His “office” was not so much an office but a space he’d carved out somehow. If Storm’s End had ever lacked for inhabitants, it had never lacked for rooms that would’ve housed a sprawling family even though the Baratheons had always been very few. He’d first wandered into that room when he was five and thought, at that moment, with dust in the air and silence ringing in his ears, that he wished to never leave. It had been his grandfather’s game room. In the middle had been a pool table made ominous by the old sheet that covered it. The walls had no bookshelves, not like Steffon’s own office, and the large windows looked to the west. It caught the sun when it was already cool.

He was thirteen when he first changed anything inside. At first he’d been hesitant to sit on the armchair in the corner, or light a fire in the small hearth when it got cold during the winter. The hush was a secret he hadn’t wanted to betray. But when his parents died, Stannis felt that the secret had passed on to him, like a forgotten heirloom in a forgotten safebox. He’d gotten rid of the pool table first, and opened the windows for the first time. The first gust of wind had rifled his hair. Unlike the other rooms in the house, it didn’t smell like sunlight in the morning, but of dew the evening before. As if it aged slower than the rest of the house, and was more earth than stone.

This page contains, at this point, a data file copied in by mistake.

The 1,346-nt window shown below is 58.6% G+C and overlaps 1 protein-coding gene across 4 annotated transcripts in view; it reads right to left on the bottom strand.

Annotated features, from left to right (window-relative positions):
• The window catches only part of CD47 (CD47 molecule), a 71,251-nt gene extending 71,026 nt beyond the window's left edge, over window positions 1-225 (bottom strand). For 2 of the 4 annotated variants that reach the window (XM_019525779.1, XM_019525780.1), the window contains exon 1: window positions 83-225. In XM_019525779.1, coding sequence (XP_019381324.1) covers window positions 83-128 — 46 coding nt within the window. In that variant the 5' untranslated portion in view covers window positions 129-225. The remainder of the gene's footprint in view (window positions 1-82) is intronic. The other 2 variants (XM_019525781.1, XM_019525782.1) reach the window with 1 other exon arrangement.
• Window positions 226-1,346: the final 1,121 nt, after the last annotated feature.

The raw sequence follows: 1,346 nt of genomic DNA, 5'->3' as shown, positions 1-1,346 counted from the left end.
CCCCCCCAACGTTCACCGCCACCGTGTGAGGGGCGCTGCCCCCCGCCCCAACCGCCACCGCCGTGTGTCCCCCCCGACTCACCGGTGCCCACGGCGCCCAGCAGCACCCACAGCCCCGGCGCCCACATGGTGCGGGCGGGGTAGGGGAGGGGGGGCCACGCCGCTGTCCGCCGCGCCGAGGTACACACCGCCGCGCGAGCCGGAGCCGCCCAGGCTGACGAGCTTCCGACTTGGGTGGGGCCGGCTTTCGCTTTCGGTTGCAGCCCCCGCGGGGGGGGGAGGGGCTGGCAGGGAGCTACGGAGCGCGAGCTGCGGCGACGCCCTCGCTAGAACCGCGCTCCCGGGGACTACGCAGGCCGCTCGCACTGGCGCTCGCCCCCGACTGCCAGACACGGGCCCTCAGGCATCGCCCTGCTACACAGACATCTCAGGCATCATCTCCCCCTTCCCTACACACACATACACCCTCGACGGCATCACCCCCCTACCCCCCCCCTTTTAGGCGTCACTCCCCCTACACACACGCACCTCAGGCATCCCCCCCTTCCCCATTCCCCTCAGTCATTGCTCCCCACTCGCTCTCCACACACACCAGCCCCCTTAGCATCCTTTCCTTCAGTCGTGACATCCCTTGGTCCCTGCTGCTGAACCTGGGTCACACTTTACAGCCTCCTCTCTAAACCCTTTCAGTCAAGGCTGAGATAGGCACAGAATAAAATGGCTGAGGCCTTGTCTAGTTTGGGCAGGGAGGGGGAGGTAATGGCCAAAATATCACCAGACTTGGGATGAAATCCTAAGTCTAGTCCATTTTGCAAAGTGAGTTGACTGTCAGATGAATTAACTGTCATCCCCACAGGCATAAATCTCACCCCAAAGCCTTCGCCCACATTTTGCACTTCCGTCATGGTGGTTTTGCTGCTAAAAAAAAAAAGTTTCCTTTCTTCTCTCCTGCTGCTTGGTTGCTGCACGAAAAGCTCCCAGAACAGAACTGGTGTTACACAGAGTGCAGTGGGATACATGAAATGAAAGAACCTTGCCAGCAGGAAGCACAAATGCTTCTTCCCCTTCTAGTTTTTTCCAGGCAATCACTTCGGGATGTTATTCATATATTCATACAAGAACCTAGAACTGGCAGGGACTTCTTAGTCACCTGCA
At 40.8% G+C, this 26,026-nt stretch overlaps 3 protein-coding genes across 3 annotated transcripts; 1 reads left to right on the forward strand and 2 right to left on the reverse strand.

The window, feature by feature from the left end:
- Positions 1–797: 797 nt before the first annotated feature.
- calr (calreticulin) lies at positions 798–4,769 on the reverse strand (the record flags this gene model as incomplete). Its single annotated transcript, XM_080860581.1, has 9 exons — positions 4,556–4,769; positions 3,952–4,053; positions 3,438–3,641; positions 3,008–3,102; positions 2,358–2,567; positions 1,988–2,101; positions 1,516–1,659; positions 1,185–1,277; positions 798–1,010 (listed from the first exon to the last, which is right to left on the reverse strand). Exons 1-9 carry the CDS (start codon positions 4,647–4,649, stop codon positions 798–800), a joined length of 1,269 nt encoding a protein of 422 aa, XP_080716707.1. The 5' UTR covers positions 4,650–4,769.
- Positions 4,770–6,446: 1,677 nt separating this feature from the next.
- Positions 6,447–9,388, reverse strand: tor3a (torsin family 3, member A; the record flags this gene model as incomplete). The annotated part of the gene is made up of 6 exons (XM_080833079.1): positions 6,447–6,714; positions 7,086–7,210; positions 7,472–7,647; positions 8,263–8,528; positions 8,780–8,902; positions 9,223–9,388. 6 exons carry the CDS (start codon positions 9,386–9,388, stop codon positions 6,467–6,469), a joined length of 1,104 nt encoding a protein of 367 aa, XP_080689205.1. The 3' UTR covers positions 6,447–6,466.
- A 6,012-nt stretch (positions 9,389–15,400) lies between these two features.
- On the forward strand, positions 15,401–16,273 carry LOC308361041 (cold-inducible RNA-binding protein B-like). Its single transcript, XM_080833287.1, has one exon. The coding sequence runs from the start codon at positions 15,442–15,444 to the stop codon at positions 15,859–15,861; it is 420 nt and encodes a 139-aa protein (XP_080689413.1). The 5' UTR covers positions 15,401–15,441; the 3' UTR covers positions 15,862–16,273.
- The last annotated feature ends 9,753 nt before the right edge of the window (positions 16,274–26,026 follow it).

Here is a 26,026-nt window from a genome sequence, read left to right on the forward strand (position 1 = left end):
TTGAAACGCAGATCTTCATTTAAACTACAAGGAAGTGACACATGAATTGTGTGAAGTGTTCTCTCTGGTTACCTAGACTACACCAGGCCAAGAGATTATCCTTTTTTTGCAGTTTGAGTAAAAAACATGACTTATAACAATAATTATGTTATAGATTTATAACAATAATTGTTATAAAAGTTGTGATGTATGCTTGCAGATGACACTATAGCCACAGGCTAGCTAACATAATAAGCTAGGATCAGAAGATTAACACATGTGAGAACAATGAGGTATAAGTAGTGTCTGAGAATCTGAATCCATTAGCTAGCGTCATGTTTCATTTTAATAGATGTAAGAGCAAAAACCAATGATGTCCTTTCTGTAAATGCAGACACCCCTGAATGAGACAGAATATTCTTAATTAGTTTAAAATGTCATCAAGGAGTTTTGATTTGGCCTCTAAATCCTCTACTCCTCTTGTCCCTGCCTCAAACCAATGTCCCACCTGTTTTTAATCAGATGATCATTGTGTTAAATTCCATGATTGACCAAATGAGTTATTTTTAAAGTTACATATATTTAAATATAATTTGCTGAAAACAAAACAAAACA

Other than that, there was little else changed about it. The walls remained bare but for the dark wooden panels and the few stag heads over the mantle. Stannis had Cressen unearth a desk for him to use, but of its several drawers only one could be opened. He filled that with little things although years later, he wouldn’t remember what they were for. A receipt from a coffee shop in Oxford, an anti-Targaryen pamphlet handed out by the student unions that he’d read only once. The desk chair was old as well, one of the old pieces from his grandmother’s sitting room. Cressen told him that Rhaelle Targaryen loved to write, but Stannis had never seen anything in her handwriting but for haphazardly scrawled dates at the back of old photographs. 

Many years later and the room had been spotless when he came in two days ago. The book he’d left on the table months before he left for the Navy was still there, even though Stannis would never remember the page he’d left, or what the book was about, or if he’d still read it now.